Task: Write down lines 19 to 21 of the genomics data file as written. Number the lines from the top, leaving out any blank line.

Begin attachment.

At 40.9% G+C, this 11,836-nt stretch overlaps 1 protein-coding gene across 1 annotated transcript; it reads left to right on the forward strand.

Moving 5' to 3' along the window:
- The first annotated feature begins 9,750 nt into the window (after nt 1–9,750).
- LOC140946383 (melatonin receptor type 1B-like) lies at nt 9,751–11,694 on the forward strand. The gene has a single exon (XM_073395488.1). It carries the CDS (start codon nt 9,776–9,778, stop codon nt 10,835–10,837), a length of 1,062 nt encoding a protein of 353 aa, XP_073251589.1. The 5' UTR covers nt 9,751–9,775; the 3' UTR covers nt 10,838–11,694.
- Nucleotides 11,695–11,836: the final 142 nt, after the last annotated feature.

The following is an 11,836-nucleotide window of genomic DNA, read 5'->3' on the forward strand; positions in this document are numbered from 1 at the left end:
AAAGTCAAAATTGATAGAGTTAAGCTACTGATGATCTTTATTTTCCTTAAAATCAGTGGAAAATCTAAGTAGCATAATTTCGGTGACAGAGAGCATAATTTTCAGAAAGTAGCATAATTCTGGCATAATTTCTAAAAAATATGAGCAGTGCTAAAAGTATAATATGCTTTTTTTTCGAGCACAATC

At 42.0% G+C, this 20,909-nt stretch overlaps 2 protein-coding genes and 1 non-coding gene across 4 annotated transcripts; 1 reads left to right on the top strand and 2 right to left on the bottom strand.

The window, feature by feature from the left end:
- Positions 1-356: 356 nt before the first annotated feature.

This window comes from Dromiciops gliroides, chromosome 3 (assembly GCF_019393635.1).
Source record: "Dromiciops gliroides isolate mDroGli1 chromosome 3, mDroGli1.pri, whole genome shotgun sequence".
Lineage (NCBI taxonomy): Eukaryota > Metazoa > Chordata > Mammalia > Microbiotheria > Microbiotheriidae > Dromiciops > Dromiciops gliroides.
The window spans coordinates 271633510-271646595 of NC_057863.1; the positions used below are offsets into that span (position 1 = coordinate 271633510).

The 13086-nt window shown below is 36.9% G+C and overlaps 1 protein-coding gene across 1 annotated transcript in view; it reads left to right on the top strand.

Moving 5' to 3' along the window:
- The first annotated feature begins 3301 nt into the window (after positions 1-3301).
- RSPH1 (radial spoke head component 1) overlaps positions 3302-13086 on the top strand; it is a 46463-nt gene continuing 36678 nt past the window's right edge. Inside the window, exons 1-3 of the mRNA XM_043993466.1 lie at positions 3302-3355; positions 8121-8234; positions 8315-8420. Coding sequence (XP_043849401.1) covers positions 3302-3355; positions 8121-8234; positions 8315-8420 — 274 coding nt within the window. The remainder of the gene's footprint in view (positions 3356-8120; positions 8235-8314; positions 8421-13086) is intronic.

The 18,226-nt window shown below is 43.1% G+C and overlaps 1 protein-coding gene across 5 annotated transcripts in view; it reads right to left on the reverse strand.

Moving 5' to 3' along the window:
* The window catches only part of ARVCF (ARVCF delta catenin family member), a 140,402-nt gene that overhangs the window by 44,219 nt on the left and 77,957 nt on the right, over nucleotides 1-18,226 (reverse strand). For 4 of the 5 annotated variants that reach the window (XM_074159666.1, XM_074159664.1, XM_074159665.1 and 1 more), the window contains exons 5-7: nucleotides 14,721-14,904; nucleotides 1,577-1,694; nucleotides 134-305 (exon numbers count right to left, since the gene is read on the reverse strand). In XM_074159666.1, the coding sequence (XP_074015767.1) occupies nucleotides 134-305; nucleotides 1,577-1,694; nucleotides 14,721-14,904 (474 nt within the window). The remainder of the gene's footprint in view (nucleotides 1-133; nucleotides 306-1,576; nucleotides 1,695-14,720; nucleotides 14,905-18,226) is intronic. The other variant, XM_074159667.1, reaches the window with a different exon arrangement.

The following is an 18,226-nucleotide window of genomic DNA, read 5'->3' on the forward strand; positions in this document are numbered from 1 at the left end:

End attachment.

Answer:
The 18,226-nt window shown below is 43.1% G+C and overlaps 1 protein-coding gene across 5 annotated transcripts in view; it reads right to left on the reverse strand.

Moving 5' to 3' along the window:
* The window catches only part of ARVCF (ARVCF delta catenin family member), a 140,402-nt gene that overhangs the window by 44,219 nt on the left and 77,957 nt on the right, over nucleotides 1-18,226 (reverse strand). For 4 of the 5 annotated variants that reach the window (XM_074159666.1, XM_074159664.1, XM_074159665.1 and 1 more), the window contains exons 5-7: nucleotides 14,721-14,904; nucleotides 1,577-1,694; nucleotides 134-305 (exon numbers count right to left, since the gene is read on the reverse strand). In XM_074159666.1, the coding sequence (XP_074015767.1) occupies nucleotides 134-305; nucleotides 1,577-1,694; nucleotides 14,721-14,904 (474 nt within the window). The remainder of the gene's footprint in view (nucleotides 1-133; nucleotides 306-1,576; nucleotides 1,695-14,720; nucleotides 14,905-18,226) is intronic. The other variant, XM_074159667.1, reaches the window with a different exon arrangement.